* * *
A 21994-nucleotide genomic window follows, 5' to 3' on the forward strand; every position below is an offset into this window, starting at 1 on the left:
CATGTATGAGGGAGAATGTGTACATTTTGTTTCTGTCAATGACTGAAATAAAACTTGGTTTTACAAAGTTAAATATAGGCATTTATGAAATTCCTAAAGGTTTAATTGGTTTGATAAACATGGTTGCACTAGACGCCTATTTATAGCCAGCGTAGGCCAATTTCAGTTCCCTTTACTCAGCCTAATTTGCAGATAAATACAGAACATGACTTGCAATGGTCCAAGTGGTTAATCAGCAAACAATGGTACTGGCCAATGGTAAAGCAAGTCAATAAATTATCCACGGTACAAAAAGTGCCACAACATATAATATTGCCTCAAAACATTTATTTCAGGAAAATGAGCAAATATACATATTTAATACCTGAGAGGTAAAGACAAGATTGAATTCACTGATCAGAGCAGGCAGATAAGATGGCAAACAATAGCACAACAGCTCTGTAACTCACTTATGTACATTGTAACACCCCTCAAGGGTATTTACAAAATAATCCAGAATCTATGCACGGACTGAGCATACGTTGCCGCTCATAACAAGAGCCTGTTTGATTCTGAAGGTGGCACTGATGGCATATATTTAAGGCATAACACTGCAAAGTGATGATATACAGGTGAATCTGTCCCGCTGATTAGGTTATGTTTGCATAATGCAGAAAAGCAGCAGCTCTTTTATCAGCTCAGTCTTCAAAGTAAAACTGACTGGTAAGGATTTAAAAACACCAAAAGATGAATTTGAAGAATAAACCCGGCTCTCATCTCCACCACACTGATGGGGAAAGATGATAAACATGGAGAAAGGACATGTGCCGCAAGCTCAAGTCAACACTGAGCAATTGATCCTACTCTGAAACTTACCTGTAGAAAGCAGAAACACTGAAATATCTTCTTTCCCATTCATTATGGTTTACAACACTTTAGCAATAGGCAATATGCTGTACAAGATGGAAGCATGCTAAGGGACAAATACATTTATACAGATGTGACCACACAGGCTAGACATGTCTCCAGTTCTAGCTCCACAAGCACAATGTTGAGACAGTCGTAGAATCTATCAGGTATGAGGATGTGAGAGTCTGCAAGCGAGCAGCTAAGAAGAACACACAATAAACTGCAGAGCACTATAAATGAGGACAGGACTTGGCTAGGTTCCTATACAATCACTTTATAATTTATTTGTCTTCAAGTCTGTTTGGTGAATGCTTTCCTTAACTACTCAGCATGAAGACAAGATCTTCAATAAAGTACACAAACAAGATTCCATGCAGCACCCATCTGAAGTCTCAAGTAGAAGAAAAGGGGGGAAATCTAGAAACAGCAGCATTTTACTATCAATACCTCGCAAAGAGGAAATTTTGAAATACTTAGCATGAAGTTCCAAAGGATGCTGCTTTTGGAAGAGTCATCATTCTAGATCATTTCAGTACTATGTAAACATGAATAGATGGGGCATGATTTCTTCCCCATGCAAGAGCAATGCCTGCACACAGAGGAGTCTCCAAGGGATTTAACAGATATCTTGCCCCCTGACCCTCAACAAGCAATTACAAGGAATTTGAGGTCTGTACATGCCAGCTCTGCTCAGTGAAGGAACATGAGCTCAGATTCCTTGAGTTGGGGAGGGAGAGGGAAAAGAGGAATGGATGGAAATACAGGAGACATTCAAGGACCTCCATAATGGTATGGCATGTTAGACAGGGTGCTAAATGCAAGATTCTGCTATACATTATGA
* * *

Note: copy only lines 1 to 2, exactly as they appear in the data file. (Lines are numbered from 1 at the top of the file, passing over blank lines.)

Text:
A 21994-nucleotide genomic window follows, 5' to 3' on the forward strand; every position below is an offset into this window, starting at 1 on the left:
CATGTATGAGGGAGAATGTGTACATTTTGTTTCTGTCAATGACTGAAATAAAACTTGGTTTTACAAAGTTAAATATAGGCATTTATGAAATTCCTAAAGGTTTAATTGGTTTGATAAACATGGTTGCACTAGACGCCTATTTATAGCCAGCGTAGGCCAATTTCAGTTCCCTTTACTCAGCCTAATTTGCAGATAAATACAGAACATGACTTGCAATGGTCCAAGTGGTTAATCAGCAAACAATGGTACTGGCCAATGGTAAAGCAAGTCAATAAATTATCCACGGTACAAAAAGTGCCACAACATATAATATTGCCTCAAAACATTTATTTCAGGAAAATGAGCAAATATACATATTTAATACCTGAGAGGTAAAGACAAGATTGAATTCACTGATCAGAGCAGGCAGATAAGATGGCAAACAATAGCACAACAGCTCTGTAACTCACTTATGTACATTGTAACACCCCTCAAGGGTATTTACAAAATAATCCAGAATCTATGCACGGACTGAGCATACGTTGCCGCTCATAACAAGAGCCTGTTTGATTCTGAAGGTGGCACTGATGGCATATATTTAAGGCATAACACTGCAAAGTGATGATATACAGGTGAATCTGTCCCGCTGATTAGGTTATGTTTGCATAATGCAGAAAAGCAGCAGCTCTTTTATCAGCTCAGTCTTCAAAGTAAAACTGACTGGTAAGGATTTAAAAACACCAAAAGATGAATTTGAAGAATAAACCCGGCTCTCATCTCCACCACACTGATGGGGAAAGATGATAAACATGGAGAAAGGACATGTGCCGCAAGCTCAAGTCAACACTGAGCAATTGATCCTACTCTGAAACTTACCTGTAGAAAGCAGAAACACTGAAATATCTTCTTTCCCATTCATTATGGTTTACAACACTTTAGCAATAGGCAATATGCTGTACAAGATGGAAGCATGCTAAGGGACAAATACATTTATACAGATGTGACCACACAGGCTAGACATGTCTCCAGTTCTAGCTCCACAAGCACAATGTTGAGACAGTCGTAGAATCTATCAGGTATGAGGATGTGAGAGTCTGCAAGCGAGCAGCTAAGAAGAACACACAATAAACTGCAGAGCACTATAAATGAGGACAGGACTTGGCTAGGTTCCTATACAATCACTTTATAATTTATTTGTCTTCAAGTCTGTTTGGTGAATGCTTTCCTTAACTACTCAGCATGAAGACAAGATCTTCAATAAAGTACACAAACAAGATTCCATGCAGCACCCATCTGAAGTCTCAAGTAGAAGAAAAGGGGGGAAATCTAGAAACAGCAGCATTTTACTATCAATACCTCGCAAAGAGGAAATTTTGAAATACTTAGCATGAAGTTCCAAAGGATGCTGCTTTTGGAAGAGTCATCATTCTAGATCATTTCAGTACTATGTAAACATGAATAGATGGGGCATGATTTCTTCCCCATGCAAGAGCAATGCCTGCACACAGAGGAGTCTCCAAGGGATTTAACAGATATCTTGCCCCCTGACCCTCAACAAGCAATTACAAGGAATTTGAGGTCTGTACATGCCAGCTCTGCTCAGTGAAGGAACATGAGCTCAGATTCCTTGAGTTGGGGAGGGAGAGGGAAAAGAGGAATGGATGGAAATACAGGAGACATTCAAGGACCTCCATAATGGTATGGCATGTTAGACAGGGTGCTAAATGCAAGATTCTGCTATACATTATGA